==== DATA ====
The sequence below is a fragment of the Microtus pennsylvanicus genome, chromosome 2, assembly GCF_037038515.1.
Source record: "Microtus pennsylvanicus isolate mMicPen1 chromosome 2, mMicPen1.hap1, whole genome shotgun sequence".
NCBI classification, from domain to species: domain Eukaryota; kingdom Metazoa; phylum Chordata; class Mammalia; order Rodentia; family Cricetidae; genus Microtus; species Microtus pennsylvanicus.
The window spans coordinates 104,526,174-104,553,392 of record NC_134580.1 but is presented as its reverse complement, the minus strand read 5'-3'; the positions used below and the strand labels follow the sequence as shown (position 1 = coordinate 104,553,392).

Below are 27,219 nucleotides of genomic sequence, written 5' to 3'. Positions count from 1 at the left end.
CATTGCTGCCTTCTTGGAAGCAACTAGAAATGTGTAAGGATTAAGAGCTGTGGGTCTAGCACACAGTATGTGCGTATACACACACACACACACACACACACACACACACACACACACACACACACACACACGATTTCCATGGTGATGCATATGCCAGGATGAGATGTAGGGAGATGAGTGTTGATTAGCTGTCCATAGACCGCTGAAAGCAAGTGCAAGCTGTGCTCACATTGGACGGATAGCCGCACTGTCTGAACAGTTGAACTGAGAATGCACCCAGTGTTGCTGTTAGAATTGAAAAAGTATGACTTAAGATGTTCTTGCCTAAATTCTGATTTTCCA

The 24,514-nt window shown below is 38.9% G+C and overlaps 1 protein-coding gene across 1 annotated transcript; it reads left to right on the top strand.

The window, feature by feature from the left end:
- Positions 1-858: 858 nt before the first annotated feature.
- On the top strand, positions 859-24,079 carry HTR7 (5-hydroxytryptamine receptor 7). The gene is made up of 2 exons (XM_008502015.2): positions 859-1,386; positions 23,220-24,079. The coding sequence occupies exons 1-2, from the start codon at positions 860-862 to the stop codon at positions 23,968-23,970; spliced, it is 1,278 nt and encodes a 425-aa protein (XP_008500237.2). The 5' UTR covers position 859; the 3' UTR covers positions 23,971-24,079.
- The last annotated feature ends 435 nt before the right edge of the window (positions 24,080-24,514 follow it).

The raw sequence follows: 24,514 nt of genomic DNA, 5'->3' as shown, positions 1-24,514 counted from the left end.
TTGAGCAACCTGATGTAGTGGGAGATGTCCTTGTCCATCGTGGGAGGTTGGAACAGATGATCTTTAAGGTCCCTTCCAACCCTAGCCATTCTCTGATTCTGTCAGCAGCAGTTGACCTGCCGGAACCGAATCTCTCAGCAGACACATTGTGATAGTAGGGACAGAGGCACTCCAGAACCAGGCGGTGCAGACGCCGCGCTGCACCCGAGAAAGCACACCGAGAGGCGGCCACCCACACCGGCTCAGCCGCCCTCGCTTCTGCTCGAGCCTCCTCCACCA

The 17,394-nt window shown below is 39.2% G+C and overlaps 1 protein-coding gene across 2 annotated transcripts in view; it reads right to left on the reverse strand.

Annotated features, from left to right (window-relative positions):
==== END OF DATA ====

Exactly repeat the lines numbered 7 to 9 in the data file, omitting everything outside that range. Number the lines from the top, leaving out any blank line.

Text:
The 24,514-nt window shown below is 38.9% G+C and overlaps 1 protein-coding gene across 1 annotated transcript; it reads left to right on the top strand.

The window, feature by feature from the left end:
- Positions 1-858: 858 nt before the first annotated feature.